Welcome to the thunderdome: Being critical of Russian Olympic criticisms

The Olympics, ring malfunction aside, have been pretty great at the time of this writing. The opening ceremony was extremely well-done, full of simple metaphors that showcased how the Russian authorities want to present their history, even if their actual history was somewhat different.

Still, the Olympics are a celebration, and no one has ever faulted the United States for omitting, say, the Trail of Tears from one of our gaudy extravaganzas. I have tried to ignore a lot of the politics and ego-battling of the bigwigs and persons of power involved in the games and instead tried to focus on the sublime performances in figure skating and hockey (I love blades on ice) by people like Yazuru Hanyu and T.J. Oshie.

But the persistent current of ridiculously critical American media coverage about Russia’s politics and authority has irked me. From the slightly xenophobic hockey coverage, something that hockey culture’s been guilty of for years, stigmatizing Russian players as “lazy” and “selfish,” using the same type of coded language that rightfully pissed Richard Sherman off at the Super Bowl, to the overindulgence in media coverage towards any athlete who does something even remotely critical, the U.S. media has found a commonly objectionable target and just ran roughshod on the whole country of Russia.

Now, I will be the first to say that Russia’s official stance on gay rights is plain awful, a disgusting state-sponsored bigotry. It is backward, and there are plenty of other things about Russian society that are awful and in need of fixing, like the shady death of former American journalist Paul Klebnikov, the mysterious poisoning deaths of vocal critics of Putin’s government, the jailing of Mikhail Khodorkovsky, the insane disparity of wealth, the widespread corruption, the hard-line stances towards breakaway regions in the Caucasus and much more. All of these topics are perfectly legitimate.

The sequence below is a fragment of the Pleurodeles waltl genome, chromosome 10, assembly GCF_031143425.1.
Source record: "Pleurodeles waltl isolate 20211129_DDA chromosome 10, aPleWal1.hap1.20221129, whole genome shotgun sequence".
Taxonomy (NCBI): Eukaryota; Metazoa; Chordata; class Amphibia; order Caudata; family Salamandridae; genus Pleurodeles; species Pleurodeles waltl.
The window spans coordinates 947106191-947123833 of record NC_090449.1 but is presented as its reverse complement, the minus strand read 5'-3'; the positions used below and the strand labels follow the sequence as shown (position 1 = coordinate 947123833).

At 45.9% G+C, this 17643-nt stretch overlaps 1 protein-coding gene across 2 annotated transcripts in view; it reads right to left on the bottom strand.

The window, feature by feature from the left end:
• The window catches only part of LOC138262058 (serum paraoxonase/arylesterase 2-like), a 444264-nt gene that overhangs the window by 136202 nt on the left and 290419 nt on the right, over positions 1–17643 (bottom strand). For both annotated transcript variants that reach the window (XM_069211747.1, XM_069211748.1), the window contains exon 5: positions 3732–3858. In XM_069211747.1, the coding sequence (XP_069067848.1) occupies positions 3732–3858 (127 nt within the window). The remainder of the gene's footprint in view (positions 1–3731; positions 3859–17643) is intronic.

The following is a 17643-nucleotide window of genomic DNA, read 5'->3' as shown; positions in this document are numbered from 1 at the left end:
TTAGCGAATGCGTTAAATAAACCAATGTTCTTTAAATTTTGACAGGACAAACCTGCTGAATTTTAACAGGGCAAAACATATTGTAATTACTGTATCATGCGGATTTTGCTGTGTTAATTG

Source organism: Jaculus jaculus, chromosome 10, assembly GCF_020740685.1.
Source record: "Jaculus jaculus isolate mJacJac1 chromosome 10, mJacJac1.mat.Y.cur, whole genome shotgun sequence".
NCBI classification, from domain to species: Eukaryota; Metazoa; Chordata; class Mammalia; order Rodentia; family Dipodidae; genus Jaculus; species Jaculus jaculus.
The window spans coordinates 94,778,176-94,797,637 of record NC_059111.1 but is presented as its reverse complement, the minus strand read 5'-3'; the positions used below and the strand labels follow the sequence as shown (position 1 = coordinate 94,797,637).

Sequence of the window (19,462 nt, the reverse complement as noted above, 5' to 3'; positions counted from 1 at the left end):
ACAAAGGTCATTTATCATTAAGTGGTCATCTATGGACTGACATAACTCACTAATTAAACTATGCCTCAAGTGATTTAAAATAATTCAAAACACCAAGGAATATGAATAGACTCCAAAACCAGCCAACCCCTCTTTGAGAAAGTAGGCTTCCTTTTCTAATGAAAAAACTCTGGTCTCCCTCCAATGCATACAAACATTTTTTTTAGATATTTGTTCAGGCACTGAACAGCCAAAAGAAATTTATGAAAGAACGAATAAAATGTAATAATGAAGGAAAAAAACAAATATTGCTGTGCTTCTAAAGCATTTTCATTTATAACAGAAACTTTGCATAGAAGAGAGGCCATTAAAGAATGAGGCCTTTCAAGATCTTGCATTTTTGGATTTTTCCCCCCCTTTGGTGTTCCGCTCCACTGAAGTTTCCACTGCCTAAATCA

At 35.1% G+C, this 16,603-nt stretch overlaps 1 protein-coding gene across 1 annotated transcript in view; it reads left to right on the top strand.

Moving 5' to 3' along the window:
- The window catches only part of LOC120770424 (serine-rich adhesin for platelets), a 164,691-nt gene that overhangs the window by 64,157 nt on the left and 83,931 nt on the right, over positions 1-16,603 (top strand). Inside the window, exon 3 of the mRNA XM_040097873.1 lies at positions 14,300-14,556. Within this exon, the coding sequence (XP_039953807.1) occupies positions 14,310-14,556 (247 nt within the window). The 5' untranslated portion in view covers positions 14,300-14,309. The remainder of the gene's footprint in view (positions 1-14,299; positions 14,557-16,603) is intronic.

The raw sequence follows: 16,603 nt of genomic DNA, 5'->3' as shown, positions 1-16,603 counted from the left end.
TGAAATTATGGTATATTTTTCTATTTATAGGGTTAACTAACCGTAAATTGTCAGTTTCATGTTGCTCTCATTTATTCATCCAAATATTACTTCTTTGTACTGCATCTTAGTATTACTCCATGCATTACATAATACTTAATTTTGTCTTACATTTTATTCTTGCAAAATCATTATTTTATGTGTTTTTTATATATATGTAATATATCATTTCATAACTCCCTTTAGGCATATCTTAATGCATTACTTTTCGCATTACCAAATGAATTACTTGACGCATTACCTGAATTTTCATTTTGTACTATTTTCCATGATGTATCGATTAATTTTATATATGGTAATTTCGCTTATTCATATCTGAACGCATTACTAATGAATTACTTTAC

But if the media wants to be this probing, then why can’t they be this probing towards, I don’t know, the United States government?

Russia has disparate levels of wealth? Well, is it any worse than our one-percenters controlling vast swaths of the country’s wealth, investments and property?

Russia has widespread corruption? Name me one high-profile banker that’s been indicted for the planned worldwide fraud that went on in the last ten years. As reported by Matt Taibbi in this month’s issue of “Rolling Stone,” banks have been systematically jacking up prices of commodities like aluminum and nickel by buying up large portions of the supply. Add this malfeasance to the LIBOR scandal, price-fixing in the currency markets and, well, I’ll stop there. There have been too many billion and trillion dollar scandals that have gone unprosecuted to list.

And I do not want to even go into this country’s record on gay rights.

Seriously, I have no problem with the media asking these questions. I just wish our media had the gumption to ask them of our own people. Looking smug while investigating something already with a negative reputation in this country, Russia and its people, is just the worse kind of faux-intelligent news reporting.

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